Pavans and Fantasies from the Age of Dowland
John Holloway violin, viola
Monika Baer violin, viola
Renate Steinmann violin
Susanna Hefti viola
Martin Zeller bass violin
Recorded March 2013, Radio Studio Zürich
Engineer: Andreas Werner
Produced by Manfred Eicher
An ECM / SRF2 Kultur co-production
Executive producer (SRF): Roland Wächter
Violinist John Holloway has carved the deepest Baroque relief into ECM’s surface. With sole exception of Bach’s Sonatas and Partitas for solo violin, he has since 1999 been accompanied by harpsichord and organ or cello continuo in thoughtful and superbly executed programs of music by such composers as Schmelzer, Biber, Veracini, Leclair. For the present disc he joins an all-string ensemble of period specialists in a book of music at once haunting and robustly fleshed. Not only is it renewing to hear Holloway free-floating in a choir of equal voices; his choice of material carries further significance for turning back the dial to one of the great masterworks of the late Renaissance.
The Lachrimae Pavans of John Dowland (1563-1626) take thematic root in composer’s evergreen “Flow My Teares,” a song last recorded for ECM by John Potter on his Dowland Project’s debut. By time the Lachrimae were published in 1604, Dowland had been court hopping for a decade. He composed the collection under the auspices of his then-employer, Denmark’s King Christian IV, whose sister-queen Anne was the subject of its dedication. In addition to being musical landmarks, the Lachrimae represent a watershed historical moment in English music publishing. They came at a time of great frustration for Dowland, who never realized his dream of holding post at the English court. But while melancholy pervades, there are sunlit glades to be discovered among the thickets.
Indeed, there’s plenty of sunshine to be had in the “Lachrimae Antiquae,” which prepares for its daily works with nightlong ablution. As from so much of what follows, its darkness seeps through like a contrapuntal substance of harmonic order. Dowland’s beauties turn supplication into strength and draw the clouds nearer to earth with every added layer. Both musicians and music move as one sinuous entity—must do so, in fact, to achieve the limpid consistency required of the “Lachrimae Tristes,” which as the program’s exact center is the most deeply hued jewel of this crown. The qualities of subsequent variations are as individual as their titles. “Lachrimae Coactae” is threadbare yet flourishing, “Lachrimae Amantis” more viscous, and the “Lachrimae Verae” a burnished hasp of a conclusion.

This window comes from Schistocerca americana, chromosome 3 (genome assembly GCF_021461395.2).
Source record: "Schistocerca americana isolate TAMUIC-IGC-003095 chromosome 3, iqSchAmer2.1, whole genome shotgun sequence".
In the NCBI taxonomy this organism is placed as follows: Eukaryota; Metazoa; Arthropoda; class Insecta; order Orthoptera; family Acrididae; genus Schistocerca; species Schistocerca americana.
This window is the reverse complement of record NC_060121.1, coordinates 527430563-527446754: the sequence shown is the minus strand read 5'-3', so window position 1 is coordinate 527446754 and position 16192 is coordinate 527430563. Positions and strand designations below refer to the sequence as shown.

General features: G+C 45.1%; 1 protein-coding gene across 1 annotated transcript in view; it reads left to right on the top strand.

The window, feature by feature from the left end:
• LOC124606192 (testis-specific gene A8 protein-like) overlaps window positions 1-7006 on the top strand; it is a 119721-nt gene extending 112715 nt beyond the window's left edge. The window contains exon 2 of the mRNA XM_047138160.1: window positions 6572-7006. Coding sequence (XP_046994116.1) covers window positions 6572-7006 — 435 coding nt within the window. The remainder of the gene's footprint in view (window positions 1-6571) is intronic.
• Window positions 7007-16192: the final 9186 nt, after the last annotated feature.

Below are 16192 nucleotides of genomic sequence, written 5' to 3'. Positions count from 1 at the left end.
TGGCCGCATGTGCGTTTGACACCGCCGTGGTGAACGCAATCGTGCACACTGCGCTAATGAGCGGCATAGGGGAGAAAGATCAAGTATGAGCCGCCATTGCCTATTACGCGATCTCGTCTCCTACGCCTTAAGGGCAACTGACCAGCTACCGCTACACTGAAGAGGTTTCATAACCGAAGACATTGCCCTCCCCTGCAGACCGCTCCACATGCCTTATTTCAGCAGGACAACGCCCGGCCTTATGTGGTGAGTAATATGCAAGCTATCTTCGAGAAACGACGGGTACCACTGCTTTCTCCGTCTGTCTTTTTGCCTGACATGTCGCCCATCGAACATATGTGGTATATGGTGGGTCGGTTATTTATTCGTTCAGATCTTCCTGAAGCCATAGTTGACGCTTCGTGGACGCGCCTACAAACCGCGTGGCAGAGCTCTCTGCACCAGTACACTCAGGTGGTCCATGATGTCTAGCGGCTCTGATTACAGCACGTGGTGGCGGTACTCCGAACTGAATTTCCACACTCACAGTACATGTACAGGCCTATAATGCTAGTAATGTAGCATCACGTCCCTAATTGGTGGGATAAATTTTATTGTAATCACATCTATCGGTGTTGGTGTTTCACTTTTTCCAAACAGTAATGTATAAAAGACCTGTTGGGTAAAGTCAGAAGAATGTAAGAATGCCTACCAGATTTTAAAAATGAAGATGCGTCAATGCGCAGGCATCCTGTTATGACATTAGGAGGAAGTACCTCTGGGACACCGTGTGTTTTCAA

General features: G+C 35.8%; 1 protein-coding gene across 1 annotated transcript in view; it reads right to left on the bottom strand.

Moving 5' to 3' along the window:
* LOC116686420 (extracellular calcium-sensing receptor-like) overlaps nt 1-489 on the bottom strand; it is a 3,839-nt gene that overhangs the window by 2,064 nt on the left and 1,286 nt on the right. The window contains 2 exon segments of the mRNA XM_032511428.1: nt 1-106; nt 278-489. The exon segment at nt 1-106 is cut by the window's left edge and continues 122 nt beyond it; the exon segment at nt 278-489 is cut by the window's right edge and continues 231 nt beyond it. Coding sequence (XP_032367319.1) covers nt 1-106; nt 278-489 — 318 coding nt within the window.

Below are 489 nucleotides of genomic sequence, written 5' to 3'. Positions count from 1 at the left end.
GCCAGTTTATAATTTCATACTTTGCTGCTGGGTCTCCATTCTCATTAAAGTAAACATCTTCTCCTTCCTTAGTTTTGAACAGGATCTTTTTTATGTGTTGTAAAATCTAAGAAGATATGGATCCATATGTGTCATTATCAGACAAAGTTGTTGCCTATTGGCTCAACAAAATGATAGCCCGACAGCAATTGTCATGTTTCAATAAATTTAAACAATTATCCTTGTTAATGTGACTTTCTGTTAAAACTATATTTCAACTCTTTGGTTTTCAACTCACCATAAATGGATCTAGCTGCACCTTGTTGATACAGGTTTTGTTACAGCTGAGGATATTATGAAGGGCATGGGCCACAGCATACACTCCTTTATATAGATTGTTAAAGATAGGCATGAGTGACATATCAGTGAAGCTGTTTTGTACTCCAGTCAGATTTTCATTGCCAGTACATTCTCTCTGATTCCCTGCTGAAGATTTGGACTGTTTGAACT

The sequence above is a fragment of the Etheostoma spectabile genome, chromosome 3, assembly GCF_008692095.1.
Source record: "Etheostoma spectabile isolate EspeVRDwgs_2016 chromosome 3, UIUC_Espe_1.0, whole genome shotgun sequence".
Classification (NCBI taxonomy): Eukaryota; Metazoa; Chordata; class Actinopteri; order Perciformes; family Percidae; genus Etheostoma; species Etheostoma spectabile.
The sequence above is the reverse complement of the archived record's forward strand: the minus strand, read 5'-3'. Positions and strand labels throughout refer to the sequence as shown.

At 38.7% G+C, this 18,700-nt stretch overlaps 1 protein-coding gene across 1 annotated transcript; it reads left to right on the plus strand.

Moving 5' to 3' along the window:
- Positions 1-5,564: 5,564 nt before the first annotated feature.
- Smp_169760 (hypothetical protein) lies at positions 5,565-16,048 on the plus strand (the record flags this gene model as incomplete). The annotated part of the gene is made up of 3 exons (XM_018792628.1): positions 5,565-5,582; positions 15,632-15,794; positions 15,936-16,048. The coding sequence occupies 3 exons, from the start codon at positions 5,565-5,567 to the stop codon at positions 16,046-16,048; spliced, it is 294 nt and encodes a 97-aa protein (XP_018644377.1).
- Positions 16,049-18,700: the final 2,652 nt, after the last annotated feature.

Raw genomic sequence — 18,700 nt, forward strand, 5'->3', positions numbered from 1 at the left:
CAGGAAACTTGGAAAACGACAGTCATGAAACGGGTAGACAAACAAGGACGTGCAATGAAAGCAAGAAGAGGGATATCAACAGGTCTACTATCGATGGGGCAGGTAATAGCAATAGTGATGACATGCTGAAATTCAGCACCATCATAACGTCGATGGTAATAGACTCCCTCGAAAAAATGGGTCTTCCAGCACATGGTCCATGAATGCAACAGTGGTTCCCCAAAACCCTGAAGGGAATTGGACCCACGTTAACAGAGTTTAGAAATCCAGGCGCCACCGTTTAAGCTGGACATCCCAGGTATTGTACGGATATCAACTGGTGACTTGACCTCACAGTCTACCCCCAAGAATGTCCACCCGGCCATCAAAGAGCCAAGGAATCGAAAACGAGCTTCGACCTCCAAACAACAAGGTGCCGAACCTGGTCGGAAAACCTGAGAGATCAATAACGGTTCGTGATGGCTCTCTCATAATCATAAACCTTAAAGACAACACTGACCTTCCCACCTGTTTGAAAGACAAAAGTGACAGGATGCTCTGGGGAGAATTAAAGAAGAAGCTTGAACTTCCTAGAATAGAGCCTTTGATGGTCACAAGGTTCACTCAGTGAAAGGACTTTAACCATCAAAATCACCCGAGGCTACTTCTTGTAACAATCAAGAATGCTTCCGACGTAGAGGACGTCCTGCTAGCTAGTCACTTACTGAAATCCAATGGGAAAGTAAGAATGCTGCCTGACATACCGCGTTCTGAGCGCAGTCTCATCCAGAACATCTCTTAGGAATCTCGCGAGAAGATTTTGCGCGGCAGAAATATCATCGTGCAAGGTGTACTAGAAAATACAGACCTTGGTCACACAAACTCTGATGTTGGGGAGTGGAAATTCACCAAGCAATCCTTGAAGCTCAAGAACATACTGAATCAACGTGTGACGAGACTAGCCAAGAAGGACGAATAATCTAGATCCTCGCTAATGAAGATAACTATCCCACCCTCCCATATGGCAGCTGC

Shuffled into the Lachrimae are exemplary selections of English consort music from Dowland’s time. Of these, the Fantasy upon one note by Henry Purcell (1659-1695) is the most forthright, while the Fantasy for 2 Trebles and Bass of Matthew Locke (1621/3-1677) cradles fleeting exuberances in downtempo reflections. The brightest surfaces come from William Lawes (1602-1645), whose autumnal Fantasy in C for 5 is another highpoint of the literature assembled herein. John Jenkins (1592-1678) gets a nod in the form of his Fantasy No. 12 for 2 Trebles and Bass, a fugal ripple of a piece with ballroom denouement. Its contrast of floating highs and supportive brushwork from bass violin give it a most expansive reach. Last but not least is Thomas Morley (1557/58-1602), a key figure in realizing the Lachrimae in print, and whose Lamento for 2 (excerpted from his Canzonets for two voyces) is a slow dance between forest sprites, whose leaf-hidden conjugations harness moonlight in every step.
Although there’s so much to admire the form and content of this album, it’s just the tip of a mountain of contemporaneous sources. Listening to Holloway and friends making such sweet music is akin to skipping a perilous journey and diving straight into the treasure horde at the end of it. But its greatest value might just be the desire it inspires to backtrack and see what fruitful lodgings might have been missed along the way.
(To hear selections from Pavans and Fantasies from the Age of Dowland, click here.)